03 May 2007

Vesper Lynd trumps Solange every time


Even though I know it's coming at the end of the reveal segment on every episode of the Style Network's long-running makeover show "How do I look?", I still cringe every time Finola Hughes places her hand on the fashion victim's shoulder and tenderly if not a bit dramatically says, "Now you know the rules, you have to pick one collection in its entirety, no mixing and matching."

Even though they, too, knew that line was coming, the look on that person's face is always one of if-I-have-to-I-guess-have-to disappointment.

That feeling we get when we're forced to take something as it is, in its entirety, without the option of additions, deletions or even slight rearrangements, whether it's a meal, a CD, an outfit or a relationship, is in my opinion, one of life's most trying challenges. We spend our entire lives figuring out what it is we want, what we'd prefer, what we'd rather not have and what we absolutely don't want, but in some cases, none of that matters. In some cases, if you want the vegetarian omelet, you can't get it with egg-whites, spinach instead of red peppers and brie instead of swiss. Sometimes, you just have to deal.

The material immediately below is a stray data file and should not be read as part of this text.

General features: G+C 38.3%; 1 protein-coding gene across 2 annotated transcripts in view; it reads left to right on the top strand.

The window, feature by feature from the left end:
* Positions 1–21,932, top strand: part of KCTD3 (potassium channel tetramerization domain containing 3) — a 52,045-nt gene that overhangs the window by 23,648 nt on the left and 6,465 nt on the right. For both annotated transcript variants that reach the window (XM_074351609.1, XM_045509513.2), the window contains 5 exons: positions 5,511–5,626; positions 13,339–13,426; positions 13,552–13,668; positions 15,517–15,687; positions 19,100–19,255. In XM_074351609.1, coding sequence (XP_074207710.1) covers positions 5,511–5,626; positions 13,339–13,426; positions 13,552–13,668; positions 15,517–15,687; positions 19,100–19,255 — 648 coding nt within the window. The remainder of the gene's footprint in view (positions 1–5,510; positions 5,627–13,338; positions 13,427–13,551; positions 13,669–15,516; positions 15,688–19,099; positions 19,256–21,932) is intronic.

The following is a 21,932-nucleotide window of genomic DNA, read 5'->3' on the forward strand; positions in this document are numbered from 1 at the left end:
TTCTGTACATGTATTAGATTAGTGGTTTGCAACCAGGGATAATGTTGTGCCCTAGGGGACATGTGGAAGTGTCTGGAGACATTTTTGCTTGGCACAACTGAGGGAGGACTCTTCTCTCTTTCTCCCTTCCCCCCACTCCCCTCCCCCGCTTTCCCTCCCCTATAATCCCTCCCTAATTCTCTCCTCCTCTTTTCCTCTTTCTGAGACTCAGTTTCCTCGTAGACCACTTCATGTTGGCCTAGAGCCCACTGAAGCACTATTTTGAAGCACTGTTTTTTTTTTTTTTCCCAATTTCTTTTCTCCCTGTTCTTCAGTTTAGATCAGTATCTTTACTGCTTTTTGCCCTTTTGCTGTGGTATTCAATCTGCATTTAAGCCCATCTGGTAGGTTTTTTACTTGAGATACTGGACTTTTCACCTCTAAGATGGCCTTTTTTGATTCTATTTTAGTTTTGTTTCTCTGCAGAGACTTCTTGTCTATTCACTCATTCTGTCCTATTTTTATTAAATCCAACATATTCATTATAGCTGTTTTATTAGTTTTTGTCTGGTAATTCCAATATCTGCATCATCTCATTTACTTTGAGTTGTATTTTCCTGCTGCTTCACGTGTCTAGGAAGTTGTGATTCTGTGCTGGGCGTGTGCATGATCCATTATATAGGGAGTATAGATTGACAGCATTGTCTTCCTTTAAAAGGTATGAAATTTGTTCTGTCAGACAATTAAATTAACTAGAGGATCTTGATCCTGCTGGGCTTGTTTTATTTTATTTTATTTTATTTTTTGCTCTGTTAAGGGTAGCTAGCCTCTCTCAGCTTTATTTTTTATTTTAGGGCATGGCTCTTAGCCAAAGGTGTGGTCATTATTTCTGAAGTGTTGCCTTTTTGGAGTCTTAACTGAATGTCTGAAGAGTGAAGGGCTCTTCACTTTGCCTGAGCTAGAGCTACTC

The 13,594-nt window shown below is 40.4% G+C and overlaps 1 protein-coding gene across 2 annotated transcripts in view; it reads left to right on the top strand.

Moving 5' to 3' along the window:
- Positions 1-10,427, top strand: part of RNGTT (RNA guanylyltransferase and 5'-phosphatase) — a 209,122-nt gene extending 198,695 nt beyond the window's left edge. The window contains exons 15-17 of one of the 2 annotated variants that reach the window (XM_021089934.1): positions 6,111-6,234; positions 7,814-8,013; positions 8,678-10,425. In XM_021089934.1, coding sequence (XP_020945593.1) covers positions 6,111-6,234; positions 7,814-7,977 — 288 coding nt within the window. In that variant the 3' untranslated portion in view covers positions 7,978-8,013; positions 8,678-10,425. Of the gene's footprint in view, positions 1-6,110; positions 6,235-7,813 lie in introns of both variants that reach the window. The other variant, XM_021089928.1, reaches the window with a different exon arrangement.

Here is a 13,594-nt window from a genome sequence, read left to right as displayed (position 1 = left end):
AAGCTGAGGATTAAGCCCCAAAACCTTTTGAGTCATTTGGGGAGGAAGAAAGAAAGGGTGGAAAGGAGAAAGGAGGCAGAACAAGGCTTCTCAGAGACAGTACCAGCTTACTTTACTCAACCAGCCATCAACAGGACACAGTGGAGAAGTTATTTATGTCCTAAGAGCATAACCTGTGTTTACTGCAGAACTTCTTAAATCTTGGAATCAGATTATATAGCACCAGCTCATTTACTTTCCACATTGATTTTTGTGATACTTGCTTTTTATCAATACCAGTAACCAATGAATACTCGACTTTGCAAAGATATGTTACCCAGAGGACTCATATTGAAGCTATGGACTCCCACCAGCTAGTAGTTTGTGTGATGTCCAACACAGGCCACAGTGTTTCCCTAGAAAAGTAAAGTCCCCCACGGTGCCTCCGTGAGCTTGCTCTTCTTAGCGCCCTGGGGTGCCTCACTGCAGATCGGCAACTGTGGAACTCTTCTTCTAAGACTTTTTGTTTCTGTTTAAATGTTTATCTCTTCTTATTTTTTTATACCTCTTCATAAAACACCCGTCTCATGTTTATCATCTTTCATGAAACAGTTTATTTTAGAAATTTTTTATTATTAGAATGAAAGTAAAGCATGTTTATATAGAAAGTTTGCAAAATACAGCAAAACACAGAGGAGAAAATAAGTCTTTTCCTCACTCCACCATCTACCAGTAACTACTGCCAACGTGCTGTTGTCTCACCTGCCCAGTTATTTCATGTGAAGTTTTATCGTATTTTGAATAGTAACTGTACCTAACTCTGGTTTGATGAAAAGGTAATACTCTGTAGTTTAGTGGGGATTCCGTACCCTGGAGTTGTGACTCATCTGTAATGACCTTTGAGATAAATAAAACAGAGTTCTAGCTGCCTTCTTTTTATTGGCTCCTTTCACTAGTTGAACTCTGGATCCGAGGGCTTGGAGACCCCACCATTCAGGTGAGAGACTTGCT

Last night, sitting al fresco sipping rosé Champagne with a girlfriend at Le Bar, I couldn't help but tune into a conversation two tables away between a man and a woman - his voice significantly older than hers, a distinction a less seasoned eavesdropper would have overlooked, and understandably so, given their intensely connected banter - that the longer I listened, the more I realized was more a crescendo of verbal foreplay than it was a pleasant exchange of words. They weren't being overtly sexual or thrusting in the other's face their intellectual prowess or expertise in the areas of music, art, wine, world traveling or any of the predictable ooh-(s)he'll-be-really-impressed-by-this topics of get-to-know-you conversation. In fact, it was the complete opposite. At one point, she pulled out of her bag the newest issue of Us Weekly and asked the gentleman, "Okay, which of these dresses do you like the best? Quick, don't think about it, just...just choose the one that strikes you first." Amused at the question - and her, I'm sure, for asking it - he indulged her and chose one. "Really?" she asked, seemingly more perplexed by his selection than disappointed. "Why? Why that one? I mean, I like it, but I like that one a lot better." And so for the next 30 minutes, this very educated twosome (she a young lawyer fresh out of NYU working at a downtown firm and he a senior analyst at a prestigious think-tank) talked, laughed and earnestly analyzed the pros and cons of the strapless white brocade tea-length cocktail dress Nicole Richie wore to the Race to Erase MS benefit two weeks ago in Los Angeles. Following that, it was a lighthearted commentary on DC style (imagine my excitement!), then the Palfrey scandal, then a whole slew of "if you could go anywhere"/"interview anyone"/"buy anything"/"have a love affair with anyone, living or dead" questioning that might have seemed on the surface puerile, but to me, evidenced a can't-get-enough level of curiosity each had for the other. It was sweet. It was refreshing.